Former Florida Governor Jeb Bush writes in a recent op-ed about the new teacher evaluation system just enacted by the Florida legislature. The law will link teacher jobs to student standardized test scores. He praises the move as "forging a seismic path for modernizing the teaching profession nationwide."
Wow. Sure, Jeb's kinda right. The new law is likely to do catastrophic damage to communities, families, the economy, employment, and other basic infrastructures of life. It's certain to have a toxic effect. But using the earthquake/tsunami metaphor to make a point about pay-for-performance -- however true -- may not be the best choice when people's sensibilities are raw from recent tragedy.
That's not the only tone-deaf aspect of Jeb's comments. Here's another -- he calls test-based teacher performance pay "common sense."
I like to use that phrase to describe reforms that make sense to parents. The difference is that for me and the parents I work with, "common sense" can't contradict knowledge. It can't just be based on a gut feeling, and certainly not a politically-tuned sound bite. For example, folks like Chicago Mayor Richard Daley still assert that it's "common sense" to flunk children with low test scores, but we oppose it because we know that flunking generally doesn't work, and hurts children.
Here's what Jeb says about payment-for-test-scores:
Currently, annual teacher evaluations are subjective and very few teachers receive negative reviews. For the first time, an objective measure of teacher effectiveness -- based on standardized tests that measure student learning -- will be part of annual evaluations. Fifty percent of teacher evaluations will be based on what matters most -- students' knowledge and skills. Essentially, do students know more at the end of the school year than they knew at the beginning? This common-sense evaluation system provides a healthy balance of student data and valuable peer feedback.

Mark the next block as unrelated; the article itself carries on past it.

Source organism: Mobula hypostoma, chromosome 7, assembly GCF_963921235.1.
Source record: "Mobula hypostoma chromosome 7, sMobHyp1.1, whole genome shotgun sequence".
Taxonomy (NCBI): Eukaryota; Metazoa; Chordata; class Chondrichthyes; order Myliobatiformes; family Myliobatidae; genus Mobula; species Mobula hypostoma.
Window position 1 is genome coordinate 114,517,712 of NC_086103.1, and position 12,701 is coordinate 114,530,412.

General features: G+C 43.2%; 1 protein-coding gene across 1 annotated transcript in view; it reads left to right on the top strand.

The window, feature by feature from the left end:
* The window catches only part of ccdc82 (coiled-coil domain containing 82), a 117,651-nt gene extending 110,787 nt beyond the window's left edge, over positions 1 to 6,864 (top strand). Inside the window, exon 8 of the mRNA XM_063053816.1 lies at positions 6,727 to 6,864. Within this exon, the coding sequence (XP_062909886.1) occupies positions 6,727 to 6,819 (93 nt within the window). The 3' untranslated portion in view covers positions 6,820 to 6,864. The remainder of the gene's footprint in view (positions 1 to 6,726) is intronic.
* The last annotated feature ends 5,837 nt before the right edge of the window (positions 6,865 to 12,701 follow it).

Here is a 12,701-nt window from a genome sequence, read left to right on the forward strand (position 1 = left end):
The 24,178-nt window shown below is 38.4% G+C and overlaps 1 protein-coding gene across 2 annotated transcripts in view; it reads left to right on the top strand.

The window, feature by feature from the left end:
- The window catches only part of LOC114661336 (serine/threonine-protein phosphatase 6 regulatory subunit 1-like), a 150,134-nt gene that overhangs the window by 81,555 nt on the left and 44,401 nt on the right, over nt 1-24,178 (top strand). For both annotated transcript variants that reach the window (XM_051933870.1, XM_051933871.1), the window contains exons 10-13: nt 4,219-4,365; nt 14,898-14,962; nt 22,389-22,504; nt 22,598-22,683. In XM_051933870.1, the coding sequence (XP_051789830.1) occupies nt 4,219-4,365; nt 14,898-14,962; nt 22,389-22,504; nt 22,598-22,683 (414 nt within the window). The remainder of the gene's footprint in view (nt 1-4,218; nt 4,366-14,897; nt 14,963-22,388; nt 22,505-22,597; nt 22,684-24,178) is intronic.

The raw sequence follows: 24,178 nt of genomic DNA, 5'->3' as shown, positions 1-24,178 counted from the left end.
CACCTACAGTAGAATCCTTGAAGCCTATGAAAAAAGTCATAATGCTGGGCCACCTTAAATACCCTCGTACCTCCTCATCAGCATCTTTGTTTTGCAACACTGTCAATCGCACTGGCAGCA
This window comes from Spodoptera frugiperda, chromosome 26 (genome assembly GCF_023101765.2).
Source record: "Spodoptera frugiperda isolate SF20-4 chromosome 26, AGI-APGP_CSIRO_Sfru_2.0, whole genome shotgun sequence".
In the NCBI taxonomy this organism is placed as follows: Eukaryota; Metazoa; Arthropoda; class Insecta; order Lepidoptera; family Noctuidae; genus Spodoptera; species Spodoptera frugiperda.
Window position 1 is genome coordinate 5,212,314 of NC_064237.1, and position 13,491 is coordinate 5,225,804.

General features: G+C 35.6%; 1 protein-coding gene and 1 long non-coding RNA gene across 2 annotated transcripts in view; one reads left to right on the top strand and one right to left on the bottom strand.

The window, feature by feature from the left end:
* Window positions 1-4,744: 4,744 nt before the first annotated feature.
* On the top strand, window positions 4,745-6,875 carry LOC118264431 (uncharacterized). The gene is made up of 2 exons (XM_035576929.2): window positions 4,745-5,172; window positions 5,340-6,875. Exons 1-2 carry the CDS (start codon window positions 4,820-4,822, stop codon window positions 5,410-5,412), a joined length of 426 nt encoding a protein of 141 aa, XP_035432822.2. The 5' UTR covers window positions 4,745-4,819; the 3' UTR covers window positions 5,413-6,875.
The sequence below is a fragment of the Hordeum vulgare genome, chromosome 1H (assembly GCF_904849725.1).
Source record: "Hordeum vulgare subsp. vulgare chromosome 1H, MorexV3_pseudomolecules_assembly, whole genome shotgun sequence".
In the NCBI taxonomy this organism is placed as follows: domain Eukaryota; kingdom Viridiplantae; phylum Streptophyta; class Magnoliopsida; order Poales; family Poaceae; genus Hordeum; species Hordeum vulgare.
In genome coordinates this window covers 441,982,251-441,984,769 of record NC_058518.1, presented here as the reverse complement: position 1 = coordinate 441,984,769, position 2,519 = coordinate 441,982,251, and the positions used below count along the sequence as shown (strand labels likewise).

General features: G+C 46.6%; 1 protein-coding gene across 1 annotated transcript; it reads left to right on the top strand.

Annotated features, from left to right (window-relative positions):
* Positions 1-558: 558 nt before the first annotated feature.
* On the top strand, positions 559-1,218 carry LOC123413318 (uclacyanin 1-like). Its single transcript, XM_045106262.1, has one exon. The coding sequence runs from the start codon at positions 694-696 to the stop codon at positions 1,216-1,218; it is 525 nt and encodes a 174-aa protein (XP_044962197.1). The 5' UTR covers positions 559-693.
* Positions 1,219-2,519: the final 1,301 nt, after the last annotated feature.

Sounds pretty sensible unless you know, for example, that state tests are not designed to be used to evaluate teachers. Standardized tests like those used for NCLB accountability are only supposed to be used for whole-school and whole-district accountability. The results are invalid for other uses such as high-stakes student promotion and teacher evaluation decisions (more about the Chicago Public Schools' misuse of state tests here).
To his credit, Jeb does make reference to some research which, he says, "confirms students with great teachers learn more -- up to four times as much -- than students with ineffective teachers." I'd guess that he is talking about research characterized by measurement and research expert Gerald Bracey as "a circular argument which defines effective teachers as those who raise test scores, then uses test score gains to determine who's an effective teacher."
In fact, independent researchers have found that evaluating and paying teachers for test scores is either damaging or irrelevant to improved learning (see FairTest fact sheet here).
Here's more from a new Parents Across America fact sheet, "Tying Teacher Salaries to Test Scores Doesn't Work":
Research shows that the carrot of higher pay does not lead to better results. In an authoritative study conducted at Vanderbilt University, for example, teachers who were offered bonuses for improving student test results produced no more improvement than the control group.
Similar studies of teacher merit pay have shown null results in New York City and Chicago. Because of the lack of positive results, a number of pay for performance programs have been abandoned, including programs in New York City and California.
Methods that use test scores to evaluate teachers, including the currently popular "value added" calculations, have also proved highly unreliable. The National Academy of Sciences and experts assembled by the Economic Policy Institute have warned of the potentially damaging consequences of implementing test-based evaluation systems or merit pay based on test scores.
Few of us will forget the sight of another Bush brother flying high over the seismic path left by Hurricane Katrina. So, Jeb, we suggest that you avoid disaster metaphors, and, even better, stop praising those Florida lawmakers for a "heckuva job." Now that would show common sense.